Depression and anxiety are common with EPI. People with chronic health conditions, such as chronic pancreatitis, are more likely to develop depression. If you’re feeling sadness or anxiety that doesn’t seem to go away, it is important to talk to your doctor or a psychologist. Treatments include professional counseling, such as psychotherapy (or "talk therapy"), and antidepressant medication.

In addition, understanding EPI and its treatment may help lessen the anxiety associated with having this condition. Be open with a gastroenterologist (a doctor who specializes in the digestive system) about any uncomfortable symptoms you may be experiencing, even if you find them embarrassing. You may also consider speaking to a dietitian, who can help you create a diet plan so you can eat and live more comfortably.

EPI Diet: Smaller Portions, Various Times

EPI is associated with a number of chronic conditions, such as chronic pancreatitis, which is the most common cause of EPI in adults. To manage symptoms associated with EPI and any chronic conditions, speak to your gastroenterologist or dietitian about eating meals in small increments at various times throughout the day to prevent your pancreas from working overtime.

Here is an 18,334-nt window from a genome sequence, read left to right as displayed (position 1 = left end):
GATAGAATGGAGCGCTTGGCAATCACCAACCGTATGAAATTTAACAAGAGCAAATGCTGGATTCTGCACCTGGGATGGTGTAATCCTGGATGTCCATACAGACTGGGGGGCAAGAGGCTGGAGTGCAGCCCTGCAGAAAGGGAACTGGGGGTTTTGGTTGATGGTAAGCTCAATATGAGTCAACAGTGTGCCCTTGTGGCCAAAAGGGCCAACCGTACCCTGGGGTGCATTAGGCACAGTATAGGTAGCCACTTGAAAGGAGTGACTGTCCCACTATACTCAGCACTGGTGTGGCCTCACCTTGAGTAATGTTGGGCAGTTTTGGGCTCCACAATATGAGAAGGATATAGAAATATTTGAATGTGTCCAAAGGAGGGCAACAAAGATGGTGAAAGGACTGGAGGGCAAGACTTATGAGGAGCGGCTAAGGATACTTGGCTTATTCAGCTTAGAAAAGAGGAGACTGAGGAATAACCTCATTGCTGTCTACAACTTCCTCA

Aerobic exercise (physical activity that raises the heart rate, such as walking, jogging, cycling, and swimming) can lead to overall improvements in pancreatic function. In recent studies, patients who suffer from EPI along with having type 1 and type 2 diabetes showed improvements in β-cell (cells in the pancreas that produce insulin) function through moderate exercise (200 minutes per week).

Exercise also produces endorphins (hormones that trigger a positive feeling in your body), which can help reduce stress.